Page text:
Hopefully you just enjoyed watching what is undeniably a fantastic 20 minute audiovisual spectacle. If not take a look right above these words and focus your seeing holes on the moving images you'll find there. If you've done that and want to find out more, read on!
I asked the mad scientists behind the Unseen, Kaleb (Wiz) and Zam, a few questions about their latest creation. Enjoy!
Since this film wasn't your typical chronological/rider by rider run through of winter, tell me a bit about the season for you guys?
W: It started on the night of New Year's Eve, while we were all partying our faces off in Sun Peaks just outside of Kamloops BC and Zam was on the road up from Montana. We started the year off in 'Loops hitting spots with a full crew, 5-6 riders & all 3 filmers. After January Zam, Kieran & Ty did a trip to the Nelson, Rossland & Trail and I went down to CO from SIA. February and March were mainly spent in Revy staying with Jake Teuton and the boys at The Acres, where we shot the basement scene. Huge shout out those boys letting us stay on the land, you guys are legends! In Revy we met up with Jaeden Schnieder-Clark (JD$C) and Jarred Martin, Unfortunately Jarred took a nasty spill that landed him in the hospital with a separated hip. Our last day shooting was in the beginning of April. We shot the basement scene last.
Crew shot (Left to right); Zam Matchett, Parker Blackstock, Kaleb Weston (Wiz) , Kieran Nikula, Jarred Martin & Jarrad McCarl. Photo: Eddie Foster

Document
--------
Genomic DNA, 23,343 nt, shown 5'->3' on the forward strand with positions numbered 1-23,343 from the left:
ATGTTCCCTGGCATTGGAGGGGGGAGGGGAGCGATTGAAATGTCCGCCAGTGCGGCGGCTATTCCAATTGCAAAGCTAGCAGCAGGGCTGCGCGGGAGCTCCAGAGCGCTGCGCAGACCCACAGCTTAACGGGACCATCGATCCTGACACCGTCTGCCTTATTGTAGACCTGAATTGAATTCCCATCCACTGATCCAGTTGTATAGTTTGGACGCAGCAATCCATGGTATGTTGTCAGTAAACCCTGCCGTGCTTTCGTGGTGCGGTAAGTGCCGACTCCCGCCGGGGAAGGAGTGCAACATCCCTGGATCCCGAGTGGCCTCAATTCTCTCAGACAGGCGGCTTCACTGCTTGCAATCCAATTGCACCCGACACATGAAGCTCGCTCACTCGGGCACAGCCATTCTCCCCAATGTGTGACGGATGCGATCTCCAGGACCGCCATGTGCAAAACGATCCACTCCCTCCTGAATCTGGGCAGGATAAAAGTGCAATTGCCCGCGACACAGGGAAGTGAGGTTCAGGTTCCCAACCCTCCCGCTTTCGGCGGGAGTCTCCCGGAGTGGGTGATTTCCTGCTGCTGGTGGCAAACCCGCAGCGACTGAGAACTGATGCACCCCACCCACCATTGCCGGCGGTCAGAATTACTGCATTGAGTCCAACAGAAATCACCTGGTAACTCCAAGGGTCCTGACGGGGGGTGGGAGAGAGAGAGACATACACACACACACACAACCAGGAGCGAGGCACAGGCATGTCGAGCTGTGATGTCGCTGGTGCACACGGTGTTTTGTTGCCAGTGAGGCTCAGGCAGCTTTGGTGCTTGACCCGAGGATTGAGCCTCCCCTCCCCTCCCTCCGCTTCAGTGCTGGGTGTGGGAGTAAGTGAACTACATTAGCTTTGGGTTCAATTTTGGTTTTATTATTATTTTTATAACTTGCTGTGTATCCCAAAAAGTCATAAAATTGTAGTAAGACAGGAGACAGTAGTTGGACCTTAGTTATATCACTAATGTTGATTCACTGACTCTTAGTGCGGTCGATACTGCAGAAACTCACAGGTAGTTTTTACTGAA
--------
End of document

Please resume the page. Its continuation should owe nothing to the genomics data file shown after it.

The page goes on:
How did the story of the basement film maker come about? Can you break the thought process down?
W: It wasn't easy haha! We had to figure out a way to tie all this footage that we had together and Zam was the only one that had a full segment. The Acres is an old farm house built in the 20's with a very eerie basement complete with wood stove and all! We had already agreed that Quasimoto would be the soundtrack and Zam was super keen about this music video for the track "Catching The Vibe" a trippy video about a guy that lives at the dump and walks with a gimp and you can't tell what he's doing throughout the video until the very end. seriously you guys watch it. Anyways we wanted to make the process something that could be strung out throughout the entire film. A story without words was a big thing too, Neither me or Zam was about to step in front of the camera to give a lame speech about how the season went.
Z: Wiz pretty much nailed it, the idea for the movie was heavily inspired by the music video for Quasimoto's 'Catchin the Vibe'. The video has a really dirty feel to it, this grimey vibe that I wanted to try to recreate and infuse into a skiing video. Originally only my segment was going to be styled after the Catchin the Vibe video, but as the season wore on, I began taking more control of the project as a whole and the idea expanded throughout the film. As soon as I saw the basement at The Acres in Revy (shout out to Jake and boys) I knew we had to utilize that space, it matched up really well with the feeling I wanted for the film. From the beginning of the season we knew we wanted to tell a story with our project, but we did not settle on the basement filmmaker idea until late in the year. At that point we were looking through page after page of elaborate ideas, possible shot lists, and themes; asking ourselves, which ideas are actually attainable? Kaleb and I both have a sort of weird nostalgia for VHS tapes, I'm pretty sure we had talked about releasing the project on a small number of VHS tapes before we decided it was going to be a movie about making a movie.